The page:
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Q & R: How Would You Define You, Part 2

(For Part 1, go here:)

Someone recently asked me to "define me" in response to the following quote about some friends of mine and me.

“But their answers have often lacked the substance on which we can live, and what goes by the name of ‘emerging church’ now appears to have settled into another version of mainline Christianity.”

I thought I'd add two comments. First, on Mainline Christianity.

In my most recent book on Christian identity in a multi-faith world, I explore how groups typically build identity among "us" through hostility to "them." In my experience, many Evangelicals and Mainliners know who they are largely through hostility to one another: "We are not-them," or even "We are anti-them." (Maybe as Protestants, they needed each other in this way after the Protestant feud with Catholicism ran its course.)

On both sides, I sense some hardening of those us-them categories - and on both sides, more and more people are seeking to re-engage with generous voices "on the other side." For example, you would be hard-pressed to find among younger Evangelical pastors a bookshelf (at home, if not at the office) that doesn't include books by Walter Brueggemann, Barbara Brown Taylor, Fred Buechner, Diana Butler Bass, etc., if not also Marcus Borg, Dom Crossan, Jack Spong, or Sally McFague. And there wouldn't be too many Mainline bookshelves that didn't include something by Don Miller, Rob Bell, Bill Hybels, N. T. Wright, Scot McKnight, or Rachel Held Evans.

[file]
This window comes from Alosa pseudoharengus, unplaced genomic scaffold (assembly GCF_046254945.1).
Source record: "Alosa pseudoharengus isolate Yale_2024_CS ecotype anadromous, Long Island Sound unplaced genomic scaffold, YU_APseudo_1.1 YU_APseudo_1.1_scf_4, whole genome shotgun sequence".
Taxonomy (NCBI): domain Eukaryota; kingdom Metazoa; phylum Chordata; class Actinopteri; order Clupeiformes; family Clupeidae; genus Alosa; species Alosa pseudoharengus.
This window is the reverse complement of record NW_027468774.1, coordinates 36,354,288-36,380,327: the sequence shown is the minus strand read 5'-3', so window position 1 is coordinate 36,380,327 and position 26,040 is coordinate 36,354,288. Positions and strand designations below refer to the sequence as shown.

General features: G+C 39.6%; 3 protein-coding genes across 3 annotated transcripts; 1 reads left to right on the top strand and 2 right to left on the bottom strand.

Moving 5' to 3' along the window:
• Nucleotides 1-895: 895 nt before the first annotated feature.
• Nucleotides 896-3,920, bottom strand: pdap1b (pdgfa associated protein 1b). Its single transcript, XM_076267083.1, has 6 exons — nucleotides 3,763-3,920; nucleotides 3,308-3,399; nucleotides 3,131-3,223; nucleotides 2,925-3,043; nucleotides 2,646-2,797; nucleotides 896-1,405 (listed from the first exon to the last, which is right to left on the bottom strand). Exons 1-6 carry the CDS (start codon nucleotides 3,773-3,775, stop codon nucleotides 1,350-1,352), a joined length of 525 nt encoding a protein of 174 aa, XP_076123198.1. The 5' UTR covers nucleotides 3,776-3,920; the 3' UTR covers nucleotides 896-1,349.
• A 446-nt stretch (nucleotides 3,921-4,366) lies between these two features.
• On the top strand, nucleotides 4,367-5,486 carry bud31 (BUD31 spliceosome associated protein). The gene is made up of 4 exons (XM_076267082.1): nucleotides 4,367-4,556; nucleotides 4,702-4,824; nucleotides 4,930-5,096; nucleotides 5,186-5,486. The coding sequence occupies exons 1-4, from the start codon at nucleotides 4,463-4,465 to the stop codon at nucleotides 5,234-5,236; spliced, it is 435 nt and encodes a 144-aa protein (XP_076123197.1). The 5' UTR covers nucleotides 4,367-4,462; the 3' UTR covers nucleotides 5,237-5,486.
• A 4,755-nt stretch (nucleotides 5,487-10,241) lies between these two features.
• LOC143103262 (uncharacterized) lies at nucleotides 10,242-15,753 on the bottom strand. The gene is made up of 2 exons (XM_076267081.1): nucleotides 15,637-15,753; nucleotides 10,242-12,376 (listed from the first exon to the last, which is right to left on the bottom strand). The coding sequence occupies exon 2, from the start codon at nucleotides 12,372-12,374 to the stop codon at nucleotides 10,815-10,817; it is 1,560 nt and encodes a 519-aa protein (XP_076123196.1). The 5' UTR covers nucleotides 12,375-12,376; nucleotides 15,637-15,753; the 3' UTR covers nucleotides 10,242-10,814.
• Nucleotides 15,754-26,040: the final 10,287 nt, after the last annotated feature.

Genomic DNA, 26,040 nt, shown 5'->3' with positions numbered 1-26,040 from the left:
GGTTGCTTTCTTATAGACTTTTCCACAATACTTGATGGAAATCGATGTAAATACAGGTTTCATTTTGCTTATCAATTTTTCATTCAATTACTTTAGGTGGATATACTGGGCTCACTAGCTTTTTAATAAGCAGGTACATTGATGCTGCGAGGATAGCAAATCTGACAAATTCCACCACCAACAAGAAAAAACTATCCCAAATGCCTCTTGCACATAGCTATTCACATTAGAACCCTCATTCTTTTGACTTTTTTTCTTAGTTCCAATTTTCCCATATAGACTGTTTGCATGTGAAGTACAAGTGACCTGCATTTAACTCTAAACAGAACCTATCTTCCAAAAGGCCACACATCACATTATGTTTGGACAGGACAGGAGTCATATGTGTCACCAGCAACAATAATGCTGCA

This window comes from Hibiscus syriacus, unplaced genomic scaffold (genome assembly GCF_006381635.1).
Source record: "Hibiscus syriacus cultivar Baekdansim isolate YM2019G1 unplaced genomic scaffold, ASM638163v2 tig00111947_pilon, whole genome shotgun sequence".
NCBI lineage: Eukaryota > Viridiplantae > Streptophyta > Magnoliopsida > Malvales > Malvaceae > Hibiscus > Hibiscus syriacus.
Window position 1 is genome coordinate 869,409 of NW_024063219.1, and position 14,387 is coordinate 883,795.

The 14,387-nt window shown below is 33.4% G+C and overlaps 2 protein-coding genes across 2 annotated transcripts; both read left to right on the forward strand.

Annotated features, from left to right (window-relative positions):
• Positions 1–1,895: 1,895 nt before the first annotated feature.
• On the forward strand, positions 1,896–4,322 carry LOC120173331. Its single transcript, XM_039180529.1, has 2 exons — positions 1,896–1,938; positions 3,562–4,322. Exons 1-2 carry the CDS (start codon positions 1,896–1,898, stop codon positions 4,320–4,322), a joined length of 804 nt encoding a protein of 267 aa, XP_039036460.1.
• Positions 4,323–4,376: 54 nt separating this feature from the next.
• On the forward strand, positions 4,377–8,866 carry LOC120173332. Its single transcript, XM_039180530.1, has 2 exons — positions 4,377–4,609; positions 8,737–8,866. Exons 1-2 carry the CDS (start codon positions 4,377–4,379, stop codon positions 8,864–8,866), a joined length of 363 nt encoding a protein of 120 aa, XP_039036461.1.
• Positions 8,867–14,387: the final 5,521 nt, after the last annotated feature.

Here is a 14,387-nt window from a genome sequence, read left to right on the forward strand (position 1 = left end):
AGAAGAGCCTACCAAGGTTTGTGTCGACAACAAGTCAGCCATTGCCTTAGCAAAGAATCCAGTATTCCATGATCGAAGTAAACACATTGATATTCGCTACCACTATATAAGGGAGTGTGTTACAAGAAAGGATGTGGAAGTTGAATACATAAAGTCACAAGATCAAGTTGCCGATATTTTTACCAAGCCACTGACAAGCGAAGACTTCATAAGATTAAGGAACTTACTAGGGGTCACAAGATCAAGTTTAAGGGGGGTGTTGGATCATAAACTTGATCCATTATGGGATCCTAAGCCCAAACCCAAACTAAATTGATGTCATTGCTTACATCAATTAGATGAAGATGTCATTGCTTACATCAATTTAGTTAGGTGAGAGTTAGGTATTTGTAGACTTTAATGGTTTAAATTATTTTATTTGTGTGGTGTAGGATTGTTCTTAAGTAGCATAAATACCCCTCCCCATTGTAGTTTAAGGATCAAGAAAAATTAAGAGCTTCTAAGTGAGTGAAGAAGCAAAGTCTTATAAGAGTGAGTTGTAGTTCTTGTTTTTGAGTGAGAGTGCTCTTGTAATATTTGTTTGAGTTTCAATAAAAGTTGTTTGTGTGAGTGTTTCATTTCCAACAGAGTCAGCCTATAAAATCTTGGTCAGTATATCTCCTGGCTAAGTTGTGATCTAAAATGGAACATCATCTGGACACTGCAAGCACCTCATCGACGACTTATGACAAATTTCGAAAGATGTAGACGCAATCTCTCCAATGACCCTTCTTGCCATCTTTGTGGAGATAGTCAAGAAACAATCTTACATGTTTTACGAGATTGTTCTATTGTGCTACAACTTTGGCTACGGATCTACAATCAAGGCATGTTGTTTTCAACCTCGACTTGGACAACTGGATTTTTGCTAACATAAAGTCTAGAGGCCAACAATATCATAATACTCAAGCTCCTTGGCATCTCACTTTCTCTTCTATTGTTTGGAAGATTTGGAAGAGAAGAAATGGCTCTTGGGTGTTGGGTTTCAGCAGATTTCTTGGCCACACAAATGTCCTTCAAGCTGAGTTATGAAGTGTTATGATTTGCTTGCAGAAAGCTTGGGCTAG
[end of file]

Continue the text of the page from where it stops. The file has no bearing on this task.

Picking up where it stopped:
If I could get one message through to so called "conservative" Christians about so-called "liberal" mainliners, I would ask them to look at this list:


Opposing enslavement of Native Peoples during the colonial era
Opposing colonialism in general
Abolition of slavery
Ending racial segregation
Promoting affirmative action regarding racial equality
Equal rights for women
Opposing elective wars
Defending free scientific inquiry about the "shape" of the universe
Defending free scientific inquiry about the age of the earth
Defending free scientific inquiry about biological evolution
Promoting environmental responsibility
Defending a safety net for poor
Promoting interfaith understanding
Seeking equality for LGBTQ people

On every one of these issues, the conservative Christian majority of their era - Catholic, Protestant, etc. - took the wrong side. On every one. On every one of these issues, a progressive Christian minority took the right side. Every one. Sometimes I think we should define a conservative as someone who agrees with progressives 50 years late. I think we're somewhere into that 50-year process on LGBTQ issues at the moment.

So I would say that if you're Evangelical, rather than looking with disdain on your Mainline brothers and sisters, try some humility. It changes your perspective. (And when I speak to Mainliners about Evangelicals, I say the same thing, because I could create another list - perhaps I will - about issues/practices/values where Evangelicals have led the way or held moral high ground - a balance Rachel Held Evans struck perfectly in a recent blog, I think. BTW - I'm aware that many mainliners aren't progressive, and some evangelicals are progressive. Again, as has been said, labels have a purpose, but they also carry lots of imprecision.)